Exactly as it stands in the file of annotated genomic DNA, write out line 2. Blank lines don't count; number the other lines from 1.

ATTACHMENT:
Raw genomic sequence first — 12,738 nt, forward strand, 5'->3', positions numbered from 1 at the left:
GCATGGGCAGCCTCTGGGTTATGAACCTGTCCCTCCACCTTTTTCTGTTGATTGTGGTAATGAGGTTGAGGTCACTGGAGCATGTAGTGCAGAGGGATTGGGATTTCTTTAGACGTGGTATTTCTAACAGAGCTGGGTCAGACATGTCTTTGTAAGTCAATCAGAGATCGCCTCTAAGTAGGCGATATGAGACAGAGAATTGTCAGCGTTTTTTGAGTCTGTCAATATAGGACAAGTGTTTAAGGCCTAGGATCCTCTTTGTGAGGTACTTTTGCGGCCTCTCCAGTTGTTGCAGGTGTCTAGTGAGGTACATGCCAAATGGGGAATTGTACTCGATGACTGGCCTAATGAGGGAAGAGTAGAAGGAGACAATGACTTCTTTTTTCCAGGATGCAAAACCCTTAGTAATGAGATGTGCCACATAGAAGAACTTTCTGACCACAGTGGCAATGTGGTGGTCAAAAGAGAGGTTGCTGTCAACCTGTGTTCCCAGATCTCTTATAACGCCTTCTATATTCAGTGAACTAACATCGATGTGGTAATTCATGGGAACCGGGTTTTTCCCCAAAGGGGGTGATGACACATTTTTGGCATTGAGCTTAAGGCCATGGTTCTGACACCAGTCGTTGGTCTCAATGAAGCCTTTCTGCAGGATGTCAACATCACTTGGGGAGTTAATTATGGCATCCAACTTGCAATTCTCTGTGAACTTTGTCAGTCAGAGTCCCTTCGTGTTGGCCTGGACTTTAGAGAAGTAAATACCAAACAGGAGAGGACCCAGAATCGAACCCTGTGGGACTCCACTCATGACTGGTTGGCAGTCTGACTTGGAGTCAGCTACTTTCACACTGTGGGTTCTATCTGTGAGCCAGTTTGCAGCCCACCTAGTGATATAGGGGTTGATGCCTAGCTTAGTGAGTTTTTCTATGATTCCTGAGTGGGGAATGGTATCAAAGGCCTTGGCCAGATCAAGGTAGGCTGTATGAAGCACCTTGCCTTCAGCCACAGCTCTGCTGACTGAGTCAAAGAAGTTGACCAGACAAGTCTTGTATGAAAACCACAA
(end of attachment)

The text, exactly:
GCATGGGCAGCCTCTGGGTTATGAACCTGTCCCTCCACCTTTTTCTGTTGATTGTGGTAATGAGGTTGAGGTCACTGGAGCATGTAGTGCAGAGGGATTGGGATTTCTTTAGACGTGGTATTTCTAACAGAGCTGGGTCAGACATGTCTTTGTAAGTCAATCAGAGATCGCCTCTAAGTAGGCGATATGAGACAGAGAATTGTCAGCGTTTTTTGAGTCTGTCAATATAGGACAAGTGTTTAAGGCCTAGGATCCTCTTTGTGAGGTACTTTTGCGGCCTCTCCAGTTGTTGCAGGTGTCTAGTGAGGTACATGCCAAATGGGGAATTGTACTCGATGACTGGCCTAATGAGGGAAGAGTAGAAGGAGACAATGACTTCTTTTTTCCAGGATGCAAAACCCTTAGTAATGAGATGTGCCACATAGAAGAACTTTCTGACCACAGTGGCAATGTGGTGGTCAAAAGAGAGGTTGCTGTCAACCTGTGTTCCCAGATCTCTTATAACGCCTTCTATATTCAGTGAACTAACATCGATGTGGTAATTCATGGGAACCGGGTTTTTCCCCAAAGGGGGTGATGACACATTTTTGGCATTGAGCTTAAGGCCATGGTTCTGACACCAGTCGTTGGTCTCAATGAAGCCTTTCTGCAGGATGTCAACATCACTTGGGGAGTTAATTATGGCATCCAACTTGCAATTCTCTGTGAACTTTGTCAGTCAGAGTCCCTTCGTGTTGGCCTGGACTTTAGAGAAGTAAATACCAAACAGGAGAGGACCCAGAATCGAACCCTGTGGGACTCCACTCATGACTGGTTGGCAGTCTGACTTGGAGTCAGCTACTTTCACACTGTGGGTTCTATCTGTGAGCCAGTTTGCAGCCCACCTAGTGATATAGGGGTTGATGCCTAGCTTAGTGAGTTTTTCTATGATTCCTGAGTGGGGAATGGTATCAAAGGCCTTGGCCAGATCAAGGTAGGCTGTATGAAGCACCTTGCCTTCAGCCACAGCTCTGCTGACTGAGTCAAAGAAGTTGACCAGACAAGTCTTGTATGAAAACCACAA